Sonic 3 & Knuckles is the Sonic formula at its finest. Everything it does, it does so with great finesse. It avoids the common traps that most platformers fall into by having each character stand out, while making sure the level design plays to each of their unique styles. It offers an excellently composed soundtrack that never betrays the tone of a stage, but, most importantly, it never stops being fun. S3&K stands above every Sonic game that came before and every Sonic game that's come after, nearly perfecting its style of play. It's hard to believe that SEGA will ever be able to live back up to S3&K's legacy, but its existence is proof that even the smallest of hedgehogs can reach the greatest heights.

Developer

SEGA

Publisher

SEGA

Genre

2D Platformer

Players

2

C3 Score

Rated $score out of 10  9/10

Reader Score

Rated $score out of 10  10/10 (2 Votes)

European release date Out now   North America release date Out now   Japan release date Out now   Australian release date Out now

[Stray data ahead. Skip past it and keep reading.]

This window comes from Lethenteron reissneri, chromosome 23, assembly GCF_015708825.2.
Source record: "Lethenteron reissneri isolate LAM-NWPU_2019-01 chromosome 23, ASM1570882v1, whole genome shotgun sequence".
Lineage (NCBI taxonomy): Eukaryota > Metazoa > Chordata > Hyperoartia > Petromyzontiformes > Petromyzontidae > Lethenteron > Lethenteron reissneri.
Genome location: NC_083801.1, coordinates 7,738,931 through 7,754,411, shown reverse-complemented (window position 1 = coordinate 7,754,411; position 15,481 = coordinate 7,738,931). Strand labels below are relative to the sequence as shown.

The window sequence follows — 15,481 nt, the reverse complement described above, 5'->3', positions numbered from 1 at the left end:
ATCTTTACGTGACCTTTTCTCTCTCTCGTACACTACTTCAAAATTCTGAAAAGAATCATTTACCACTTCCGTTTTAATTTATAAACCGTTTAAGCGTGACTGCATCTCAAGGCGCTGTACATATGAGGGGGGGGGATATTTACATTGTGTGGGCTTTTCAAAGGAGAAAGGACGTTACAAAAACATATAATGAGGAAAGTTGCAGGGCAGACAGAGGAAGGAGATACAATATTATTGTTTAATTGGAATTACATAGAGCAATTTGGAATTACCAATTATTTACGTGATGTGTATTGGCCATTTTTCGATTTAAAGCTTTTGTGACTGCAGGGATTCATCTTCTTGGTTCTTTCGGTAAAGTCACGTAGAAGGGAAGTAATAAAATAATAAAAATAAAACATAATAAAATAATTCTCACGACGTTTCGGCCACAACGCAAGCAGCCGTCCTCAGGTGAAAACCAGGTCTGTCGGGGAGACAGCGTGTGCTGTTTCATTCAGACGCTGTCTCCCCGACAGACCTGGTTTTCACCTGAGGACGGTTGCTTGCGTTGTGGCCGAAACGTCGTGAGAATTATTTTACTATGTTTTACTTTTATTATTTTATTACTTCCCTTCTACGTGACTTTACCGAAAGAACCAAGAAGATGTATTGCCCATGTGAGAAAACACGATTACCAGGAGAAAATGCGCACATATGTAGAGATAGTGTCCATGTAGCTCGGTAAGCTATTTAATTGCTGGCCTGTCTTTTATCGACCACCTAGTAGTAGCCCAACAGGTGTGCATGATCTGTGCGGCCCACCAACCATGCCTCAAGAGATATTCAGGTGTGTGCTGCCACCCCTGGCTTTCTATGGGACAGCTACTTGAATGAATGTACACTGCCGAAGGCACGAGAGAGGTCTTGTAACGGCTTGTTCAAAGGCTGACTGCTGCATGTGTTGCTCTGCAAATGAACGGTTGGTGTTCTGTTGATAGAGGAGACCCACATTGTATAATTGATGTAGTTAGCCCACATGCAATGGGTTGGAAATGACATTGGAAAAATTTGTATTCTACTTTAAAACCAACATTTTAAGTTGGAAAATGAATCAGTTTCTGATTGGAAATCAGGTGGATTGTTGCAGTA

Comments

I never played much Sonic back in the day. After sampling the first game I just shrugged and continued playing Mario games instead. I have since revised my opinion of the series (partly aided by using a modded Megadrive - the 50Hz versions of these games are atrocious), and also by some good quality compilations (Sonic Jam on Saturn lets you save your progress in all the games).

I always thought the series peaked at No. 2 as I liked the quick pick up and play aspect. The deliberately loose (sloppy?) control has always grated with me, as have those pipe sections where you end up being a spectator as well,  but these games and in particular the later ones like 3 and Knuckles look spectacular and in their own way haven't been bettered in that department. 

The loose control meant a move to 3D wasn't going to be successful. Apart from some on-rails sections in Sonic Adventure 2, and Colors which played like a 2D game, this series has always been best as a 2D game.

( Edited 12.09.2016 19:01 by davyK )

Sonic 2 was always my fave too, but that could be because I rarely had the chance to play 3&K growing up. It's the one I'm most familiar with, so is usually my go-to Sonic game. Plus, the special stages in Sonic 2 were my fave.

Can I also just say that the Sonic and Knuckles image logo is the best gaming logo ever. Unbeatable.

Image for


( Edited 20.08.2017 22:35 by Azuardo )